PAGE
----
My BADD Launch Control Experience

posted in: Drags | 1

Today, I bring to you a story about my personal experience at B.A.D.D Launch Control 3 as a driver.

 

Photo courtesy of Sleeper Forest. Captured by Alexandre Haynes.

 

This story began about 2 weeks before the event; where in a Whatsapp group, some of my friends were talking about participating in the Drag practice. I’m not really a big drag racing fan, so I wasn’t thinking about going to the practice day. However, after reading multiple messages in the chat, my interest was peaked as Raj (white Honda Civic Type R) and Verdon (black EG Honda Civic) were going to the practice runs in their naturally aspirated track cars. After a while I thought “What the heck. I might as well bring my car too”.

 

 

As per usual with project cars, something always needs to be fixed and my biggest problem was a leaky overflow bottle. Also, at a previous Autocross, I broke one of the bolts holding the rear differential in the cradle, so this would be my first outing since February.


 

The night before the practice event I changed to my Dunlop X22 race tyres – which are at least 3 years old – and spoke to my mechanic Damien Coombs from GuavaTech and 357 Tuning for some set up tips. Then I was off to the races.

Getting in Some Practice

I took it easy on the car as I knew the cooling would be a problem, and even though I was sure everything was operational, I was still worried that something might break. As a result, I did some soft launches and no burn outs. No matter how much TV or YouTube you watch, seeing and doing it yourself can sometimes be as different as chalk and cheese. The flagger had to show me how to use the lights and even pushed the car to the pre-stage area.

 

 

My main goal after comparing my time slips with other drivers, was to improve my reaction and 60 foot times. It was at this point I knew the drug called Drag Racing just got a new addict. During the week after after the drag practice, I purchased a new overflow bottle cap and went to Fasteners Barbados to purchase some exhaust bolts after seeing one of them missing.

Friday morning, as soon as the all clear was given from Tropical Storm Harvey, I called Jason Downey to confirm that the event was still on and that the BMF would be opened. Fast forward to Sunday morning; racing fees paid up, parts on and tested. It was time to get some practice doing some burnouts and getting the tires up to temperature. Rev to 4,000 rpm, pop the clutch, smash the gas and hold with brakes. Then I practiced staging the car rolling in the box under load. Then I practiced the launch and getting as much grip as possible. With all those boxes ticked, I went home and got ready for the day.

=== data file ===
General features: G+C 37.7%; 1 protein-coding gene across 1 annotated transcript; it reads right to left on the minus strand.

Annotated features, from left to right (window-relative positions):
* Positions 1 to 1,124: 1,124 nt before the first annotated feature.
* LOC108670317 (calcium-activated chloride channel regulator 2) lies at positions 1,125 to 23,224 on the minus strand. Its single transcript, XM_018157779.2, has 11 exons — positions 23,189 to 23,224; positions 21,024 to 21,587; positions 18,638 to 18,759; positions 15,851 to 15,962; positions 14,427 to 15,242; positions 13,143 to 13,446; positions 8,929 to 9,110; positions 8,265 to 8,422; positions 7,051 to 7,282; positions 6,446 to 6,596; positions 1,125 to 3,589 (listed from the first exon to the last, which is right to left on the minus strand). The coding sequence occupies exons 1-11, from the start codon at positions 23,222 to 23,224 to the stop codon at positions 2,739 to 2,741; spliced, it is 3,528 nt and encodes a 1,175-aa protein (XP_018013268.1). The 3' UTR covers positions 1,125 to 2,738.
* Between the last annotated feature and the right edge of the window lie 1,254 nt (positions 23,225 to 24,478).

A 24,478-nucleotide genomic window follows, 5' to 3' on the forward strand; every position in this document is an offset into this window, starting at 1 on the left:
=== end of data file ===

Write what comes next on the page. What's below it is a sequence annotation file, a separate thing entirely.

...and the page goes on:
The Main Event

As soon as I arrived at Bushy Park for the Race Day I was greeted by the scrutineer who looked through the car from front to back, checking the engine bay, battery straps, the seat and harness stability and lastly the helmet. Jason Downey held the driver’s meeting and informed us that we did not have to go up the hill to stage. Race cars and balancing race clutches is a recipe for disaster so I was very happy to hear this.

 

My Practice and Qualification times were much better than the previous Sunday.

 

The Evos and SR20 Nissans are no joke; running in the low sevens. 2.2 seconds is a lot of car lengths. I had a first hand view.

 

My race against B. Best in the Silver Evo. By 100 feet he was a car length ahead of me.

 

During qualifying, I was racing T. Catwell in his Datsun 510 (he was having launch control problems hence the poor 60ft time on the time slip). While I was a couple of car lengths in front, I suffered a huge fuel cut; hence the 44mph trap speed. Therefore I returned to the pits and saw this.

This tear in the fuel line could have ended my day before the bracket races had even begun.

 

I called Damian Coombs who was previously at the BimmerCup Rallycross and just like a super hero, he came with a length of fuel hose and fitted it to the car giving me just enough time to get ready for the bracket racing.

 

 

 

The race could not have started better, I beat him off the line and by the 60ft there was at least one car length between us. Halfway down the track it was two car lengths and then silence. Then I heard the other car’s engine again and then silence just before the finishing line. Shon Joseph (427) passed me by narrow margin in NOS fed Nissan Pulsar and I was gutted. Entering back to the waiting area, I heard a couple of people saying it was the “150 shot” of NOS that beat me, but I knew it was my car that failed me.

Shon won the bracket (A very cool guy. Congrats to him) but I wanted to show that I could beat him; so I called him out in a grudge match.

 

 

I was planing to throw the kitchen sink at this race, so I lowered the tire pressure and launched at 5,000 rpm. I had beaten him off the line and to the 60ft again but, before I could select second gear, the fuel cut issue returned and I just watched him fly pass me as if I was a spectator.

At the next round on October 1st, I am hoping to be ready, locked and loaded; and Shon expect to hold a L (maybe) :).

Based on the posts I am seeing on the BADD Facebook page, the next event All Grudges showdown should be great for the drivers and spectators.

Before I go here are some highlights:

 

 

One Response

  1. Richard (R.C.) Daniel

    Good first attempt, Omar. Just as a matter of interest, different cars and all that, but I used to leave the line in my rear-wheel drive 1.6 Datsun fitted with twin Weber Carbs, etc. at 9,000 rpm.

Leave a Reply